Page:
After about 15 minutes of chucking and moving around the area, my rod suddenly bent down hard. Not super hard, but enough for me to know it wasn’t a 2 pound pregnant perch (which are more common in summer anyway). The rod stayed continually bent, moving up and down a little--this definitely tells me it’s a striper because if I had hooked a large crab, there would be no up and down oscillation and, if it was a perch, there wouldn’t be that same level of anger present. Yes, anger. I can tell stripers get really mad when they make the mistake of biting on a hook instead of a small smelt or other baitfish.
Well, it still wasn’t much of a fight. I reeled onto the shore what would turn out to be a 25” inch striper that weighed 4.5 pounds. I was walking back to my sand spike and bucket when one of the other three fishermen (the guys with the bbq pit) saw my catch and alerted his buddies. They all rushed over and I asked one of them to take a picture for me (thanks, Nino!). They asked me what I was using for bait because it turns out these were boat fishermen and didn’t have a lot of experience on the sand and in the surf. I told them that I think what they were doing fishing with fish finder rigs and sand crab was still their best bet and that I got a bit lucky catching a nice fish with a 6” camo sandworm. Still, they asked if they could each have a 6” worm and I happily obliged (I’m pretty sure karma would see to it that I don’t catch another striper for a while had I even thought about refusing!).
I tried fishing another 10 minutes or so, but I could see my striper’s tail waving back at me from the bucket I had placed him in (well, I don’t think he was actually waving, but more like escaping). He really wasn’t secure and I didn’t bring a big enough bag to contain him (my mistake for not being prepared). I wasn’t so worried that a seagull would harass him, but that he’d hop out of the bucket onto the sand and then a roving dog might decide to take a bite. Plus, the wind was unrelenting. I already had a great fish and there have been too many times when I would catch a nice striper or a few big perch early on in the session and then spend four more hours trying to “chase that dragon” of a feeling only to end up dead tired and nothing else to show for it. Instead, I’ll get home earlier than expected and will be able to have enough time for the fish to get properly prepared for that night’s dinner.
So, there are more stripers along the coast now. They don’t seem to be of the “cow-size” variety, yet, but some of those will probably/hopefully begin to show up next month. Speaking of cows, I’m told that stripers larger than 34” are most likely the older, mature females that are critically needed to spawn and bring more baby stripers into the world. If I’m so fortunate to catch a striper of this size (34” or larger), I will carefully release back into the water. It’s a fairly old fish anyway and its meat, which probably has accumulated a decent amount of mercury and other toxins, is not as tasty as a younger, 20” to 26” striper.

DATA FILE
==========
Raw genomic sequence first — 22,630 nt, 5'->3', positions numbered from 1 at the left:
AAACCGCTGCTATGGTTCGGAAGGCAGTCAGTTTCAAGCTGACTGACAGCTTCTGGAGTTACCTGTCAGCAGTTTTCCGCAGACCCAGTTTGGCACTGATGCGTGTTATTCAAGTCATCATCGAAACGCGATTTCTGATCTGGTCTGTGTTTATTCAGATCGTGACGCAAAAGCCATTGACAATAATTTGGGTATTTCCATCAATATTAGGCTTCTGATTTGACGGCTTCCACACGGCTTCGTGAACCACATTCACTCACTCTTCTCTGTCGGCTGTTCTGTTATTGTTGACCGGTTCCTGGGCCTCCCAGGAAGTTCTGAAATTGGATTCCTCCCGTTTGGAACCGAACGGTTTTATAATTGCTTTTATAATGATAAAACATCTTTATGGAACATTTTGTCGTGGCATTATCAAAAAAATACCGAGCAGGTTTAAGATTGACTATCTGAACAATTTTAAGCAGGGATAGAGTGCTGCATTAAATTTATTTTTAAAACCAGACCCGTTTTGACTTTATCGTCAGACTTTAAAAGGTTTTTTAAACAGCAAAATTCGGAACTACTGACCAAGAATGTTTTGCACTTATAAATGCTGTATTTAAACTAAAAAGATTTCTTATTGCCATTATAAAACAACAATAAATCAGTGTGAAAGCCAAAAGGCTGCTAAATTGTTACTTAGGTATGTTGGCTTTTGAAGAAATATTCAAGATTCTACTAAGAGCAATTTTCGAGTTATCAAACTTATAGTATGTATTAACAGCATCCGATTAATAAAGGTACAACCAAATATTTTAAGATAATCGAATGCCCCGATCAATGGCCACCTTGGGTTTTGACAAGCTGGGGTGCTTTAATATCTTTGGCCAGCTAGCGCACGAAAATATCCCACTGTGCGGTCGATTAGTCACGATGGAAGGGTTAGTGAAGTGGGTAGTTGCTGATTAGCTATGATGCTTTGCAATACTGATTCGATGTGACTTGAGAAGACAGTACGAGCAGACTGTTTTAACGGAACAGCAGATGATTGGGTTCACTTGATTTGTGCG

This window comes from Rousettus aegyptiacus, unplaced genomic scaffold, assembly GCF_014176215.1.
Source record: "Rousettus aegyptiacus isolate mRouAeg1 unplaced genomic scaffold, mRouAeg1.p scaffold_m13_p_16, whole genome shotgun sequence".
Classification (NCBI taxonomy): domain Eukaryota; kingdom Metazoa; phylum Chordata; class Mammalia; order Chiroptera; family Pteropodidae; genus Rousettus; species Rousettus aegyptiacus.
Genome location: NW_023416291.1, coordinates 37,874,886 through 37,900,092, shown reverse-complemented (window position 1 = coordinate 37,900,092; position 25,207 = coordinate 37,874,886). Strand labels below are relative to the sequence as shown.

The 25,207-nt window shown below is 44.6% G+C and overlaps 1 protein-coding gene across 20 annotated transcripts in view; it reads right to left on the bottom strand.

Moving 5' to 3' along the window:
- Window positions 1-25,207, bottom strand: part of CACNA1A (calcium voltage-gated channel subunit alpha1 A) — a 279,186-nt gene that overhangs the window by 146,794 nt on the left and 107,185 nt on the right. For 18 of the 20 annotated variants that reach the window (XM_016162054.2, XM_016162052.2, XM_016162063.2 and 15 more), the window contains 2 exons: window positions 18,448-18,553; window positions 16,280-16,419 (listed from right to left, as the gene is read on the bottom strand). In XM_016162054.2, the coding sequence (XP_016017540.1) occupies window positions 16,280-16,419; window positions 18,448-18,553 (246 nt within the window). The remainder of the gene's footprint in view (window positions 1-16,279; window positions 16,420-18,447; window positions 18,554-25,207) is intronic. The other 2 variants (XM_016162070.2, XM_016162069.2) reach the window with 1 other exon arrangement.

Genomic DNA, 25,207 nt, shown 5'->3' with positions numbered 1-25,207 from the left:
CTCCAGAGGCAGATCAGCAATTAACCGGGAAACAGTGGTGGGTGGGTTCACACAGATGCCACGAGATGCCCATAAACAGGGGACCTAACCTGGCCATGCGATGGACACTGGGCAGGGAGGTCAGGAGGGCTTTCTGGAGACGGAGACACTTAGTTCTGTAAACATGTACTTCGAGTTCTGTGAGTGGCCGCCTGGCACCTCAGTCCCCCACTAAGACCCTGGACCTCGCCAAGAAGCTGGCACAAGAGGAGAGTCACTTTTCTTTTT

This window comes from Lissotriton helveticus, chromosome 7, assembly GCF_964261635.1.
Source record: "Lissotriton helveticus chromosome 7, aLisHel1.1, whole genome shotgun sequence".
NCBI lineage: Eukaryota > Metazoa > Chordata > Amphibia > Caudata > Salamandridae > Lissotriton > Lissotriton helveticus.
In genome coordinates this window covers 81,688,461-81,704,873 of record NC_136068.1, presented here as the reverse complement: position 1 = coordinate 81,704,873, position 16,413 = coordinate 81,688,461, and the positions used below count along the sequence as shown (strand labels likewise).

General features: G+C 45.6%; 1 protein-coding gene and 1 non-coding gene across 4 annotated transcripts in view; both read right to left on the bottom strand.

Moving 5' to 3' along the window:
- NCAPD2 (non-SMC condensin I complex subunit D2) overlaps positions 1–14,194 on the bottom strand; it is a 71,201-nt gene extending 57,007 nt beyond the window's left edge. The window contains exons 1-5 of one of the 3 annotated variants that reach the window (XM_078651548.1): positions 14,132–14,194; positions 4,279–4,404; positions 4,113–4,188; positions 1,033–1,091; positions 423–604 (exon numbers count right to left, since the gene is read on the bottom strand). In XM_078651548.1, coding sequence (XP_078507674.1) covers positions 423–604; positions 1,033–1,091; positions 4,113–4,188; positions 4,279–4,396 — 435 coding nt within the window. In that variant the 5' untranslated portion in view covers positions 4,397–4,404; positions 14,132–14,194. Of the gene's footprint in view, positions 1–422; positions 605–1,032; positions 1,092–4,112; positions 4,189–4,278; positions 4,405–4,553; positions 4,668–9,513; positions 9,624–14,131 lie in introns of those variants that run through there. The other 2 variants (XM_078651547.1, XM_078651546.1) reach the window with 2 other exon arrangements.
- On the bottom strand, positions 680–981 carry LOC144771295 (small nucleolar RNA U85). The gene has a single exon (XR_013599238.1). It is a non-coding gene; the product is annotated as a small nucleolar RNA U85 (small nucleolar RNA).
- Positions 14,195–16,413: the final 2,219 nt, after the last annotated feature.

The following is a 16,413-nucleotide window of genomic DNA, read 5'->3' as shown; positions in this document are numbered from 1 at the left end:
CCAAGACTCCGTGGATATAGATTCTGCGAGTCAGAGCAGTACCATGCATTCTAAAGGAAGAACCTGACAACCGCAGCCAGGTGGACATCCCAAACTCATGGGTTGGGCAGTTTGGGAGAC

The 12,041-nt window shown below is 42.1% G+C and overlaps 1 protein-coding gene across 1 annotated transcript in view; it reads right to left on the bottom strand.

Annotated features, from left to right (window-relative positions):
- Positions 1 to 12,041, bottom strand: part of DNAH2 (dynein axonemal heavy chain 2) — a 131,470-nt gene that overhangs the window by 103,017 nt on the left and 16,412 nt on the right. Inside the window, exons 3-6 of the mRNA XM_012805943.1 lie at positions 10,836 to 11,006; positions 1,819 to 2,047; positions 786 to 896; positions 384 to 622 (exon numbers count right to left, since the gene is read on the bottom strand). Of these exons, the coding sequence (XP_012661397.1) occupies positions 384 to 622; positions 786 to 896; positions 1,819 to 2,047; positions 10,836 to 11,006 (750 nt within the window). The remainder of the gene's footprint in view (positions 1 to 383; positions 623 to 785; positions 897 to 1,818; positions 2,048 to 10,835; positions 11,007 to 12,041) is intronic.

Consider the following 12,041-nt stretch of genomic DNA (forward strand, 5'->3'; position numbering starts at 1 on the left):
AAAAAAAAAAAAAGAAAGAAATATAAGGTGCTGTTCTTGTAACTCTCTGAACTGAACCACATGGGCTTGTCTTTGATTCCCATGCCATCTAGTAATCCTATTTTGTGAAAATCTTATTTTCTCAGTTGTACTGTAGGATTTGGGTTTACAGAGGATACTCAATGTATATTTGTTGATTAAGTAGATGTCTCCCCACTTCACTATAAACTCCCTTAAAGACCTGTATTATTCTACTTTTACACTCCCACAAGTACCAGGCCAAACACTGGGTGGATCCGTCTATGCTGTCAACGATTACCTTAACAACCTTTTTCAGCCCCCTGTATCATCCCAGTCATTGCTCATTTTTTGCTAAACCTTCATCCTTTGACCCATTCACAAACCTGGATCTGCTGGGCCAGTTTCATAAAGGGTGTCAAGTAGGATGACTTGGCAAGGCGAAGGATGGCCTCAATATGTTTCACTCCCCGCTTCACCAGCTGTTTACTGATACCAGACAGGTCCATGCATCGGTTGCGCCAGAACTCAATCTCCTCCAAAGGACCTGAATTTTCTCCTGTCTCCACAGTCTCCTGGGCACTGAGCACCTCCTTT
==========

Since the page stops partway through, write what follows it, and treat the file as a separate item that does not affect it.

Consider doing the same “catch and release” for any striper 34” or longer. It’s probably not safe eating and it could really help the striped bass fishery long term. Plus, you’ll be sharing the same thrill with someone else down the line should that same fish make the same mistake twice! No real judgment, either way--I know the thrill of catching a big fish like that is amazing and one’s first instinct is often the desire to show the world that you really scored. For your thoughtful consideration, though. I definitely want stripers out there long after I’m gone for my kids and their kids to fish someday and I’m sure many of you do, as well.
Jerry Back is a television research executive residing in San Francisco, California. Other outdoor interests include fishing for Striped Bass (a.k.a., “stripers”) and anything else he can catch on the beaches of San Francisco. Jerry can be contacted at firstname.lastname@example.org.
Jerry also wrote an article for MyOutdoor Buddy titled "How to Catch Dungeness Crab with Rod and Reel," which can be found here. An archive of his recent articles published on NorCal.Fishreports.com can be found here.